I think as farriers we need to get away from the "payment at time of service" mentality. I say this only out of a professional appearance standpopint. I have some clients that Im very comfortable with billing, others that pay with credit cards, and others that have payment on hand when i arrive. I often times work on horses when the client is not present and they receive an e—mail saying their horse was done. I have clients ive never met, they call me with a Credit card number and i find that works really well.
—Douglas Hogue, CJF

Collecting payments at the time of service is "key" to improving cash flow and reducing costs. The quicker money is collected for services rendered, the quicker it can be used or saved. Billing increases your overhead by increasing expenses such as envelopes, stamps, paper, telephone calls, interest and time. Billing risks loss of income and does not allow you to use this money immediately. An uncollected bill takes money away from your family. Clients are trained by you when it comes to money matters. Bill and you will establish billing clients. Payment upon completion of service and you will have checks, cash or credit cards waiting for you. I do not bill.
—Esco Buff, PhD, APF, CF

bills are due within 30 days of service, I do way to many horses in larger barns to contact all the owners everytime I show up. if we do not recieve the payment within 30 days they get a call to remind them of the policy, and also to remind them that the horse will not be reshod unless the money is in my hands before I arrive. If they blow it 2x on this policy they go to c.o.d . I find this policy works well keeps an active cash flow comming into the house almost every day, and chases out all the deadbeats in these barns, never had any trouble with the small private prperty accounts. they always tend to pay day of service anyway.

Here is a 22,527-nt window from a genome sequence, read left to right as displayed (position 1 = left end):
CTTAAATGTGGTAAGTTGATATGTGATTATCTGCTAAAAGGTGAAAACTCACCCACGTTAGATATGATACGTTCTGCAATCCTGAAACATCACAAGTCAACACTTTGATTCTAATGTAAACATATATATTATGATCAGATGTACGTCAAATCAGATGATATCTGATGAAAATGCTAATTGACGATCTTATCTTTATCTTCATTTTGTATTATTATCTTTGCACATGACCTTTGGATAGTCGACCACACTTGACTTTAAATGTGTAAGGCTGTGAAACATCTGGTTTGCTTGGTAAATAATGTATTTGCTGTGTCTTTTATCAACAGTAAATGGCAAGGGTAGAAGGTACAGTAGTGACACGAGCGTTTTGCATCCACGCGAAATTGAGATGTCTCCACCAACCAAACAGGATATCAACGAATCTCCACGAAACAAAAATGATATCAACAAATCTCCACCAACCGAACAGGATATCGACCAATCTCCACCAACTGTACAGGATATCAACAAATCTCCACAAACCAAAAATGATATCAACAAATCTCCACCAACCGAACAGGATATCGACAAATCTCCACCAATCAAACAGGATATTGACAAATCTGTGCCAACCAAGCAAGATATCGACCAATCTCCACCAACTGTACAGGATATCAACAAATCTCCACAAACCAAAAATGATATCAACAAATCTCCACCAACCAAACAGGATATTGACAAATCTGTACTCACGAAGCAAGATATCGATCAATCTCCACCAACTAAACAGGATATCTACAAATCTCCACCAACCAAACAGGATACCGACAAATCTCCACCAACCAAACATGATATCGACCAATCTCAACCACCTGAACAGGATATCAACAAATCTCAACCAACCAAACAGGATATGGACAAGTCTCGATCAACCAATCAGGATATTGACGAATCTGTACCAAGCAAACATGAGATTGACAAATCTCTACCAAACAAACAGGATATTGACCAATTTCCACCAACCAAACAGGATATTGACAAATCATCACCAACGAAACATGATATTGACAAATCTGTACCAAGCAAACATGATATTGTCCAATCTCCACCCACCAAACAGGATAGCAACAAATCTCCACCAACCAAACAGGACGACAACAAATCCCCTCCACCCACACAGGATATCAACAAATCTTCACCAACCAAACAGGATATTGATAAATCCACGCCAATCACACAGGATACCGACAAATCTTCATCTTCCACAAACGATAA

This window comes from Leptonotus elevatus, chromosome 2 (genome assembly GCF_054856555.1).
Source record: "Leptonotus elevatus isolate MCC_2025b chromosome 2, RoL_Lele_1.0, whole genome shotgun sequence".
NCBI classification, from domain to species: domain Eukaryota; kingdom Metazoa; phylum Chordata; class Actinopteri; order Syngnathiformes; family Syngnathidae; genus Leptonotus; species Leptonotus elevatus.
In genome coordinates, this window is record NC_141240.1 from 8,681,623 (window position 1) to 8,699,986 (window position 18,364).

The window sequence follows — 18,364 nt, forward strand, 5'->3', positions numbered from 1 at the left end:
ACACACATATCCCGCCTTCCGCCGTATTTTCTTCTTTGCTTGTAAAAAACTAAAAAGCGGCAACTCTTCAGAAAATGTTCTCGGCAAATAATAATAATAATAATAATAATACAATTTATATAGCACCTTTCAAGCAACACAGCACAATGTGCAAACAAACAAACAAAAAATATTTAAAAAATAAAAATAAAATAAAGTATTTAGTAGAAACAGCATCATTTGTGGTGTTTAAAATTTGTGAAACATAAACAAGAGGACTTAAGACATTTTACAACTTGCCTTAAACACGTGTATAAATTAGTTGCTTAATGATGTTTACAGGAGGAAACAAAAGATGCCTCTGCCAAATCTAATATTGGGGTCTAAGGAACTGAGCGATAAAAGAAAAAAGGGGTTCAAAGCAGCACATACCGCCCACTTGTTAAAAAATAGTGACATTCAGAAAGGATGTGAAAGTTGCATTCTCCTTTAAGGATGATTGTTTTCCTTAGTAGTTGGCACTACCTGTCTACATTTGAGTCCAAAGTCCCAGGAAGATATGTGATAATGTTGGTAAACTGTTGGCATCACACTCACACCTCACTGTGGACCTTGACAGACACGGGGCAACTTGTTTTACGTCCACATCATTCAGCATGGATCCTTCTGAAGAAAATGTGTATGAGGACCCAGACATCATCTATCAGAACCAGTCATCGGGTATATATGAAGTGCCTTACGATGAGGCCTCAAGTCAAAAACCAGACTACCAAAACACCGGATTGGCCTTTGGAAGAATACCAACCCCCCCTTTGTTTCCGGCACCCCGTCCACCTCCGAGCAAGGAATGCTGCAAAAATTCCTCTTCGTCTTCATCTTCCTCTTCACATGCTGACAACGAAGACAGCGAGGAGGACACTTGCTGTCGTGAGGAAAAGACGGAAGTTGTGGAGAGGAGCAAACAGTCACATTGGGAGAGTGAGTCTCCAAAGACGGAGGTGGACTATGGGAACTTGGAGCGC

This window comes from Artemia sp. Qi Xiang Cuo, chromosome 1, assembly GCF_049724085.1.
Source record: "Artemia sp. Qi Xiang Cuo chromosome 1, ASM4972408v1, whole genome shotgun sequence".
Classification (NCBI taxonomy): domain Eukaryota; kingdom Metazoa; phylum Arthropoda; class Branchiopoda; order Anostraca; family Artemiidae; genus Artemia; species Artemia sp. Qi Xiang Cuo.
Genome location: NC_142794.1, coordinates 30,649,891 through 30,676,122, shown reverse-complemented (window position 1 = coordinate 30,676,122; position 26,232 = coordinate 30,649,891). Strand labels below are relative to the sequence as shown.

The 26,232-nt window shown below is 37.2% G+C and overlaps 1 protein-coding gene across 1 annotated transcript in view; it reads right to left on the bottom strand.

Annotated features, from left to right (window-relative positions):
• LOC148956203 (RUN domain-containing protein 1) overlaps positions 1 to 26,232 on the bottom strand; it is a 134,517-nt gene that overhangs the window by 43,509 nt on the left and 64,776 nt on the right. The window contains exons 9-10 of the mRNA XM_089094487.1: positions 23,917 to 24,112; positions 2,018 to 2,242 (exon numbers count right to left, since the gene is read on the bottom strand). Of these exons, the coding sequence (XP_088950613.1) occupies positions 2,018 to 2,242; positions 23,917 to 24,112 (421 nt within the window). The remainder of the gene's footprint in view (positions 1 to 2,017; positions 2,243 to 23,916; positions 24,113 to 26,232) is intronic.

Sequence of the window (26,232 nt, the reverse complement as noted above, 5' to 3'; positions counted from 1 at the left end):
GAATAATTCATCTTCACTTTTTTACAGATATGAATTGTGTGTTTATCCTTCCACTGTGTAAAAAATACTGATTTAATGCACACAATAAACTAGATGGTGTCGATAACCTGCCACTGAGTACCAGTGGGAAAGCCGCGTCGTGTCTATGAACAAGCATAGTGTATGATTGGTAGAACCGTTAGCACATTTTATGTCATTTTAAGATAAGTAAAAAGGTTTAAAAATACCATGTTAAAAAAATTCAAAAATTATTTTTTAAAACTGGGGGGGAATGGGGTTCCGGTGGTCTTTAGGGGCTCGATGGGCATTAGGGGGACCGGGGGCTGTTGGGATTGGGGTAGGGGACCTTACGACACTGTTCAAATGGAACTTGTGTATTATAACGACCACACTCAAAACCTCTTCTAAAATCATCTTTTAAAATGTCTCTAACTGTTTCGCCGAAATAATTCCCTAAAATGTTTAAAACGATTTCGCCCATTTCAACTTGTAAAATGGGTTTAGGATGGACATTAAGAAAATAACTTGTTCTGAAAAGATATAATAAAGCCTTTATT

—Jay Flynn, CJF

I mostly collect for my services when the work is done. However, I do have clients who don't have the money in their accounts at the time of service. I have them date the check the day the work is done and then write the day I can cash it on the back where I endorse it. That way if they die the check is still good as written. A person cannot write a check after their death. I also do work for people I have never met so I have to send bills out. This gets to be a bit of a pain because of the time it takes for payment. To help speed things up, I charge a 15% billing fee for the 2nd bill. I am not a financial institution so I cannot legally charge interest on the unpaid balance. The local courts have decided that I can charge a billing fee. That 15% tends to speed up payment. If you do get stiffed on a payment it will be well worth your while to take them to court. Even deadbeats read the paper. The court docket is reported in our local paper. People will see that you will take them to court and win. There will be less people calling you who don't want to pay.
—Dave Kidd

Well said, Diane. Your policy is my policy, and the billing fee does the trick. As a one—person business, I don't have time or resources to chase unpaid accounts. My hourly rate decreases if I have to pursue payment. It's payment at time of service or payment in advance. 
For the rare situation when a regular client "forgets the checkbook" they have 3 business days to get payment in my hands. New clients receive a letter explaining my services, including payment expectations (check or cash) before I see their horse. Advantage to working in a small, isolated community—I've only been stuck once in 11 years.

My general policy is to not bill but expect payment at the time of service. When you require services, don't you have to pay at the time of those services? So what makes a farrier's services different? I still have to buy groceries this week! 

IF I have to end up billing someone, I add at least $5 to the bill with a note "discount of $5 if paid by xxx (date)". Generally that date is 10 days — not 10 business days, just 10 days. Then if the check gets written after that date, I've got a little extra money for having to have waited for the check. If I have to rebill someone at the end of the month, I add a "billing" fee of at least $5. I don't charge interest, just the billing fee. 

When I worked for someone else & had to do collections, I went through small claims court. Fees have gotten expensive enough there that it's almost not worth chasing after these people any longer. Unfortunately they know that! 
In over 10 years of doing farrier work, I think I've only been stuck 3 times. (knock on wood)

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